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Age and Gender Differences in Job Opportunities

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  • Stephan Humpert

    ()
    (Institute of Economics, Leuphana University Lueneburg, Germany)

Abstract

There is only a few literature on age specific occupational segregation. In this descriptive paper, I focus on job opportunities for newly hired older male and female workers. It is an enriched replication study of Hutchens (ILRR,1988), who showed that firms employ older workers, but hire them less. I use a rich dataset for West Germany with information for almost thirty years, the regional file of the IAB Employment Sample (IABS-R04). By drawing segregation curves and calculating different measures, such as Dissimilarity Index and Hutchens Square Root Segregation Index, I find clear evidence that age related segregation exists. While newly hired workers in the age groups of 18 to 34 and 35 to 54 are quiet similar distributed in terms of the indices, the oldest age group of 55 years and older, and especially older women, are more segregated. Differences for older male and female workers over time, may be explained by changes in labor and retirement policies.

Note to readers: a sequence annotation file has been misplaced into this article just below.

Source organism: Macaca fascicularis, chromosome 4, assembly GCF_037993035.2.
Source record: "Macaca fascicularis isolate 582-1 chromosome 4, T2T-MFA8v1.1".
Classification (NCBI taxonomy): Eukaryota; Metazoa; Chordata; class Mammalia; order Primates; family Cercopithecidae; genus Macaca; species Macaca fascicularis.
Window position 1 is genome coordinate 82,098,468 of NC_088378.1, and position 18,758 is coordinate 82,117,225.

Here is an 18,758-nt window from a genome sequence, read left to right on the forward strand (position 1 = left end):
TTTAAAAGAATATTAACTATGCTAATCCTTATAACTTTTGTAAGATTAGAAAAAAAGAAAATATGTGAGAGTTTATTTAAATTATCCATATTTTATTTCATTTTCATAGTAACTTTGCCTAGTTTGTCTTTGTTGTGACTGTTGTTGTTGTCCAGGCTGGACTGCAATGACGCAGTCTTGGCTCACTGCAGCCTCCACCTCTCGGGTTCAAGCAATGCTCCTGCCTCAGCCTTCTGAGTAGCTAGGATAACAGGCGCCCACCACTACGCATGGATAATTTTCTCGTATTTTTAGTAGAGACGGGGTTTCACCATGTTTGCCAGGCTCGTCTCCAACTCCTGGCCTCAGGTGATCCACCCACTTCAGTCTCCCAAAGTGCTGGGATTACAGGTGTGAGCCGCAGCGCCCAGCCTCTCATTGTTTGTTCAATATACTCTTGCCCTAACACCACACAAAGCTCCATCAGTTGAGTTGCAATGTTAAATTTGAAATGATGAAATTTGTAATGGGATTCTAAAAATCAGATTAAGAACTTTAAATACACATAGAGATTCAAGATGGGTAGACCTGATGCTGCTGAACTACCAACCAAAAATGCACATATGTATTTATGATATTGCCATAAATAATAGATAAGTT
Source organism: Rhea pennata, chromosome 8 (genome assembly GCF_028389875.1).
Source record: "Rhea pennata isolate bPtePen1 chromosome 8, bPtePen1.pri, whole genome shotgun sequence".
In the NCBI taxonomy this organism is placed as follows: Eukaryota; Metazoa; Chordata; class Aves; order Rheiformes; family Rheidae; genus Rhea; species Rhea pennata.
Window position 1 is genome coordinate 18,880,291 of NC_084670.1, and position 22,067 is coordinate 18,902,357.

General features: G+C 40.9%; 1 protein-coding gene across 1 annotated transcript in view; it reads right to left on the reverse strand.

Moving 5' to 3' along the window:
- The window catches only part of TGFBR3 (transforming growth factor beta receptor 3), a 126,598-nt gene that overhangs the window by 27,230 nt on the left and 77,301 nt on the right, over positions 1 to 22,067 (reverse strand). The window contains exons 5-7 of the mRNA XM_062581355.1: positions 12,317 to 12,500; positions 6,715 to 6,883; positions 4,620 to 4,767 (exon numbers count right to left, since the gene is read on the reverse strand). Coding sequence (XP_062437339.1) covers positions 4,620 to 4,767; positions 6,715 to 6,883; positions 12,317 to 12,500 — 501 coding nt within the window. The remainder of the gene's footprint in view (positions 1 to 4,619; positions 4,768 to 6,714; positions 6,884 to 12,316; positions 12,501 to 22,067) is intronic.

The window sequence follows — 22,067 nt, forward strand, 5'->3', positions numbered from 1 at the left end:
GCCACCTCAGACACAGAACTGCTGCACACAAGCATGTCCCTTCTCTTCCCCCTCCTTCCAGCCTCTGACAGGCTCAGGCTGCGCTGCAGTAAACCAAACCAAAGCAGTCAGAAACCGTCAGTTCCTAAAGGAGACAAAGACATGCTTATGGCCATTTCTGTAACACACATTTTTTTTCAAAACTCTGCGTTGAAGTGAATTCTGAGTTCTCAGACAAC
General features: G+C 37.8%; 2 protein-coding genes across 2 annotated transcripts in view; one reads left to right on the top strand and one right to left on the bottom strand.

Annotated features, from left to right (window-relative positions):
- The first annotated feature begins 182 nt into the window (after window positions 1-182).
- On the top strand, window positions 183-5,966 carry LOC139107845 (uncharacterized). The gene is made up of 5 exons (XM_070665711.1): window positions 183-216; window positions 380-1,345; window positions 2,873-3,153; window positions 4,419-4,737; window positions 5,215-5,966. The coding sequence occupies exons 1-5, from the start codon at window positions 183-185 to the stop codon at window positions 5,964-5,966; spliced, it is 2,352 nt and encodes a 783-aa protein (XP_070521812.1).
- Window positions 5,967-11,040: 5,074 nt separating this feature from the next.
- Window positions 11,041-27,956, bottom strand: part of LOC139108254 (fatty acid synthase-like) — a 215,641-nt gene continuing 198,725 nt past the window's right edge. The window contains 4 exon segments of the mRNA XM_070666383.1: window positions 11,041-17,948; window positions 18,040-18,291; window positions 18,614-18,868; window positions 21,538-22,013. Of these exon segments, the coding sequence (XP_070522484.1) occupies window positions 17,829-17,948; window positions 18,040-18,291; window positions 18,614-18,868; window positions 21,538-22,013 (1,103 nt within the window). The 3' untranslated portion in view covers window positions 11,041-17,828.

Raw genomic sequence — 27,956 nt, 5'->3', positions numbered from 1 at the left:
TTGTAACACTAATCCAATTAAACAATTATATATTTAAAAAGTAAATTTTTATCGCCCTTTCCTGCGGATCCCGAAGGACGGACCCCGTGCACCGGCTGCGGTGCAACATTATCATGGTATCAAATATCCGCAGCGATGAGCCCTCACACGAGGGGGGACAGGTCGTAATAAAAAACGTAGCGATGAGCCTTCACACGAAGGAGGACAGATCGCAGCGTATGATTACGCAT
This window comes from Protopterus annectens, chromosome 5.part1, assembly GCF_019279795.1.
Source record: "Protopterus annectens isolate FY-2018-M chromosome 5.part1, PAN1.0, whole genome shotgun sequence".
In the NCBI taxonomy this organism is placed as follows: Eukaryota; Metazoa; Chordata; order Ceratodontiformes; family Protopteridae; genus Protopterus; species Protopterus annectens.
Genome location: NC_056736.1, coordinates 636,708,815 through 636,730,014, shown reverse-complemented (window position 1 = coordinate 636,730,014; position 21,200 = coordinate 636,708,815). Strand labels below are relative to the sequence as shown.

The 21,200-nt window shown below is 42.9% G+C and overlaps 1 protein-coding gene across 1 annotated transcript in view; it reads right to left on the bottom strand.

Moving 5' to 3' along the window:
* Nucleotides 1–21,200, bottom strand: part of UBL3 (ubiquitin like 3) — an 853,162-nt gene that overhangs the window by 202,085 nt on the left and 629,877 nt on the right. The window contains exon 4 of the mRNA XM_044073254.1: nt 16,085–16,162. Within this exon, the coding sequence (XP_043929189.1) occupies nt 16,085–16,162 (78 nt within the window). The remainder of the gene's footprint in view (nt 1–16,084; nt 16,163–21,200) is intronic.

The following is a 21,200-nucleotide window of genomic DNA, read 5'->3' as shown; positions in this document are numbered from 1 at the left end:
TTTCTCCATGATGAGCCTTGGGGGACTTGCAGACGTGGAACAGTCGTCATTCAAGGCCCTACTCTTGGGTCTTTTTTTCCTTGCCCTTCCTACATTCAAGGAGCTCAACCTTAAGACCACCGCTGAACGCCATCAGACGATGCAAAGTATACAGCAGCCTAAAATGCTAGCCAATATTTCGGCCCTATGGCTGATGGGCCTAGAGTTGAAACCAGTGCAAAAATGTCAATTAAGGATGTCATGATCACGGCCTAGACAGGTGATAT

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Bibliographic Info

Paper provided by University of Lüneburg, Institute of Economics in its series Working Paper Series in Economics with number 235.

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Length: 46 pages
Date of creation: Mar 2012
Date of revision:
Handle: RePEc:lue:wpaper:235

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Web page: http://leuphana.de/institute/ivwl.html

Related research

Keywords: Labor Demand; Age Segregation; Older Workers; Gender;

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References

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  1. Stephan Humpert & Christian Pfeifer, 2012. "Explaining Age and Gender Differences in Employment Rates: A Labor Supply Side Perspective," SOEPpapers on Multidisciplinary Panel Data Research 449, DIW Berlin, The German Socio-Economic Panel (SOEP).
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